Monday, December 13, 2004


I have had, for the last three weeks, the worst case of procrastination I have ever had. And we are talking here, mind you, about the man who got his driver's license at age twenty-seven, and who got his M.Phil. eight years after beginning graduate school.

I resolve each day to plunge into working on my new project, and only twice have I actually done anything. This is starting to look grim. I always worry, when this happens -- is this going to be the time when nothing kicks in? When I simply stop doing anything, ever again? What will become of me and my family, when I simply stop, for the last time?

A couple nights ago, I decided -- "this is my Dharma practice, right now. A grand opportunity to practice, eight hours a day. Every time I'm tempted to do something other than work, I will just sit with it, and watch it."

Well, it seemed a brilliant idea, and the next day was in fact one of the days I worked. But the power of the idea expired after one day. Today I've done it again. I sat here all day. Did a few piddly things as requests came in. But I'm paralyzed.

One thing this taught me (this is a lesson I've learned scores of times, but it never seems to stick) is that reason I practice on the cushion is that it's too damn hard to practice in real life. If making life my Dharma practice was going to work, trust me, amigos mios, I'd know it by now. Which is not to say that informal practice, what we call "carrying the practice" in my daily life, has no place. It's just that, if I try to go to war with daily samsaric life, armed with my Dharma practice, like that, samsara will simply win, & all I'll get is a broken life and a broken Dharma practice.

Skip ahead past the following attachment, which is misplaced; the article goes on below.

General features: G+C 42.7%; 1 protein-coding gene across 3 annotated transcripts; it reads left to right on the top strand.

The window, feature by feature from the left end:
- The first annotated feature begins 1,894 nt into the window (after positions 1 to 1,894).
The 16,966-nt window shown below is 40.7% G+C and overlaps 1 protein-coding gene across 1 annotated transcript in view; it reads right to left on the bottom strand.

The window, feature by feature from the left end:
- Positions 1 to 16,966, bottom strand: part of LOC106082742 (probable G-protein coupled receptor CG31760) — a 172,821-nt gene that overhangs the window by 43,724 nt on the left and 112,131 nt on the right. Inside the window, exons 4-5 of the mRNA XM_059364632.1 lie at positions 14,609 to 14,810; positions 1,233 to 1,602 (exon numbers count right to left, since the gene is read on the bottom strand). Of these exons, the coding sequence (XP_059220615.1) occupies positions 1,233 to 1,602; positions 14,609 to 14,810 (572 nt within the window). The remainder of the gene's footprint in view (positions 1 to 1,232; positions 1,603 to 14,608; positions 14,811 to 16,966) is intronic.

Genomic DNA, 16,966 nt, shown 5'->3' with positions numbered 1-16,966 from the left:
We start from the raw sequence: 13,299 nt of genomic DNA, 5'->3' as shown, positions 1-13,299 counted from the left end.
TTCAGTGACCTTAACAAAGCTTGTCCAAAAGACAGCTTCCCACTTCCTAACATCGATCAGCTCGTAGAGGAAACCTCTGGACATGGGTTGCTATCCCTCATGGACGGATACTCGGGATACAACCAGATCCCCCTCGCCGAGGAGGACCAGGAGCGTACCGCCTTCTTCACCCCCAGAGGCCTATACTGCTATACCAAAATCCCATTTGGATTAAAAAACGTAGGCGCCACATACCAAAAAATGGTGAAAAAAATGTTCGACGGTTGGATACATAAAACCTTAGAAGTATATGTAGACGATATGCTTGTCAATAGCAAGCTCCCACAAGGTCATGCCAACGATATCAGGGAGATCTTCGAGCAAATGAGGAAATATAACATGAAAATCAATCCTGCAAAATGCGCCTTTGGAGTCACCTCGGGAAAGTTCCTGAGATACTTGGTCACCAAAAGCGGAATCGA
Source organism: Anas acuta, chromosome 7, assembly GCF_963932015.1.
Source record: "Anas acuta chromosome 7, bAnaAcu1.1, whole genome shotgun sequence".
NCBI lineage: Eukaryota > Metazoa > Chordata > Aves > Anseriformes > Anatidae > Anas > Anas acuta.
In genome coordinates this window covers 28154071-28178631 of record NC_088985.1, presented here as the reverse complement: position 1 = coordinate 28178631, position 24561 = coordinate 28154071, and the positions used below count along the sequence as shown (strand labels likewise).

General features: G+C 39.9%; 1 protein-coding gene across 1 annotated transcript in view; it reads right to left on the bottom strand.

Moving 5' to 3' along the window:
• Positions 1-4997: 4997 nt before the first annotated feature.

Procrastination is one of those truly inexplicable strategies I come up with, one of those ways of avoiding suffering that plainly inflicts so much more suffering than it could ever save me from, that I'm baffled as to how to deal with it. When I tell myself, "if you sit here and read blogs and write comments for the next three hours, Dale, you will be unhappy all the while, and miserable by the end of the day," -- when I see that with absolute clarity and without a dissentient voice anywhere in my head, and thereupon sit here and read blogs and write comments for three hours -- what's left to try?

Well, for one thing, I can make it public. (Et voici.) That often has a transformative effect on anything shame-based.

Another thing I can try is breaking the job up into tiny parts, and setting myself the task of doing just the very first tiniest lowest-risk part of the task. Because once I'm working, the whole complex sometimes just evaporates. The interest of the problem itself starts to get hold of me.

Sometimes, anyway.

Well, in any case, here we are. End of day.

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